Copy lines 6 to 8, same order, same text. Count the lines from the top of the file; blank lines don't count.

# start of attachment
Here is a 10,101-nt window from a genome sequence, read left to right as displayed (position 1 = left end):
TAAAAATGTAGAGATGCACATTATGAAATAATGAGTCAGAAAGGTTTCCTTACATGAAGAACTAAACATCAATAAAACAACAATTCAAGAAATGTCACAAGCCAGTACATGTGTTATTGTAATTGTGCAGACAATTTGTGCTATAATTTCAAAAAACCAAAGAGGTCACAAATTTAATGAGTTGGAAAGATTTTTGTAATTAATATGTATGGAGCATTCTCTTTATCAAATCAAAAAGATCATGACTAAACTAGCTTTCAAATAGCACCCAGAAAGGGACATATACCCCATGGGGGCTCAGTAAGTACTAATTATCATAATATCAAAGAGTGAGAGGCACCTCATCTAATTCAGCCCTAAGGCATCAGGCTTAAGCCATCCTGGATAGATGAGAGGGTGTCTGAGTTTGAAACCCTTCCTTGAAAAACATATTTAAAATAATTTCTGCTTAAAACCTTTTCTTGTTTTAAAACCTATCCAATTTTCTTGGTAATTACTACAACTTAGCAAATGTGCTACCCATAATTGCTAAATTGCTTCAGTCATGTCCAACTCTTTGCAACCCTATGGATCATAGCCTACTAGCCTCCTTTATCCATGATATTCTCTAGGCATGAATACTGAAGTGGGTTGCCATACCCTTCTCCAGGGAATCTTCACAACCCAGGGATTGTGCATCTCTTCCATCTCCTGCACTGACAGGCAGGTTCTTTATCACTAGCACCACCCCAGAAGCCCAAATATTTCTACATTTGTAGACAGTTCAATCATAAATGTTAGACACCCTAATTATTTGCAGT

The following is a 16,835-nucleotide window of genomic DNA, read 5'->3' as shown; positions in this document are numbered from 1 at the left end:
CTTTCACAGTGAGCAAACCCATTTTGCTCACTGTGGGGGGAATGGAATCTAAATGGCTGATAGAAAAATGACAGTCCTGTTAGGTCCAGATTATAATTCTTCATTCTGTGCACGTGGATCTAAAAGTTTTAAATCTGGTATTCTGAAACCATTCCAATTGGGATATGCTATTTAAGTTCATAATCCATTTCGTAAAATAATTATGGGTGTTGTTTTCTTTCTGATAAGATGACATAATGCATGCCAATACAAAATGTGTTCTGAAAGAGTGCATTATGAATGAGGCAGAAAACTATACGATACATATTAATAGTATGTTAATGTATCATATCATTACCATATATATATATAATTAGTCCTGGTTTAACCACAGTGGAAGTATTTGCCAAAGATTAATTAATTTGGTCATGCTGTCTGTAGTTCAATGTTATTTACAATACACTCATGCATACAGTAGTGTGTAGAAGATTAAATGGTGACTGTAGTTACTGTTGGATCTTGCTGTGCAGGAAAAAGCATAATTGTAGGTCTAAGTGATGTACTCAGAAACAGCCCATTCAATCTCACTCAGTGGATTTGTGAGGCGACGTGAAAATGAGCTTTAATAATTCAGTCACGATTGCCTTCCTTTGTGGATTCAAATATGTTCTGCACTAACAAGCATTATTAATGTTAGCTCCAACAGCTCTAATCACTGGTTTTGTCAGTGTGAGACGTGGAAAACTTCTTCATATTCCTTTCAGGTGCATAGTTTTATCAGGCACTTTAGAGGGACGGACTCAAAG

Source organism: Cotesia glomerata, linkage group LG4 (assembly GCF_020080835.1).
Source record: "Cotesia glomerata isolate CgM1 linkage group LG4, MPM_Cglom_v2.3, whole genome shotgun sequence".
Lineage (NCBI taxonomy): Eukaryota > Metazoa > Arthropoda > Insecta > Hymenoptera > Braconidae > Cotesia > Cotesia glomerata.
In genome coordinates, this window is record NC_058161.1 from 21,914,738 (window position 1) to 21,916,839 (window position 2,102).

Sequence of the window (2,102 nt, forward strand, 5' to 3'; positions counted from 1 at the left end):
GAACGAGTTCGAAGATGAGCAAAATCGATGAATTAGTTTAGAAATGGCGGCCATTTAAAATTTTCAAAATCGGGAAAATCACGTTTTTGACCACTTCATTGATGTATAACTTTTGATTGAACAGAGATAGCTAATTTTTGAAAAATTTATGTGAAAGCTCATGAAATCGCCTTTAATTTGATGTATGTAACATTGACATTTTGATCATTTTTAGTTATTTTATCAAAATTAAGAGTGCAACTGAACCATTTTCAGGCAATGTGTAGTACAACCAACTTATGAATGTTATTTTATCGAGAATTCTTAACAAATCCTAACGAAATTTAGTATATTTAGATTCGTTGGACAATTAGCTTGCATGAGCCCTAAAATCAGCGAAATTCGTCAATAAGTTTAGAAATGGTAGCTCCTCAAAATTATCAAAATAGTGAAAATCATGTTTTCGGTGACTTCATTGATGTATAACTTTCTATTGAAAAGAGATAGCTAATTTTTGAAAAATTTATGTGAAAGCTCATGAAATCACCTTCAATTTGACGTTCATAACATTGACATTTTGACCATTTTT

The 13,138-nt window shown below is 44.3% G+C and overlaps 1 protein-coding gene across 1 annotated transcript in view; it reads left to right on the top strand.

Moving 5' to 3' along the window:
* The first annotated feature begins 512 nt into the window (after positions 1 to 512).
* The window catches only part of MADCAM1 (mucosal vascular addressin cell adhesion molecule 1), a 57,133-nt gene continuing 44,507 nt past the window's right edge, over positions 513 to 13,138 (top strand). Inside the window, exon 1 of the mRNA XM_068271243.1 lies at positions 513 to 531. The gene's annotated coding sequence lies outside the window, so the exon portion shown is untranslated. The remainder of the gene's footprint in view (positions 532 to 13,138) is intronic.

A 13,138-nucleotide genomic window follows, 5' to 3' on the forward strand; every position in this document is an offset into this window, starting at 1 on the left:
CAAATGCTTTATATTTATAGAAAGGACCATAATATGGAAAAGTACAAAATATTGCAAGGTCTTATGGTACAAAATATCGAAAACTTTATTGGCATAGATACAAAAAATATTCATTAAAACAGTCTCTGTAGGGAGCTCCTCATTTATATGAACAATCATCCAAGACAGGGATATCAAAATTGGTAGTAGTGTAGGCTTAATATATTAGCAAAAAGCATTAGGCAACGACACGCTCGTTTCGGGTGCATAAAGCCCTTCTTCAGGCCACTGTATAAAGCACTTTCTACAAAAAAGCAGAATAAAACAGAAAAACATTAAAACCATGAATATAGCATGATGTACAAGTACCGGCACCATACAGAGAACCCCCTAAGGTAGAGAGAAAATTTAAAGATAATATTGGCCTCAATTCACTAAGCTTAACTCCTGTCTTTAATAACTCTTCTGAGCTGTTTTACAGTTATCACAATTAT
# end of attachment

Source record: "Cotesia glomerata isolate CgM1 linkage group LG4, MPM_Cglom_v2.3, whole genome shotgun sequence".
Lineage (NCBI taxonomy): Eukaryota > Metazoa > Arthropoda > Insecta > Hymenoptera > Braconidae > Cotesia > Cotesia glomerata.
In genome coordinates, this window is record NC_058161.1 from 21,914,738 (window position 1) to 21,916,839 (window position 2,102).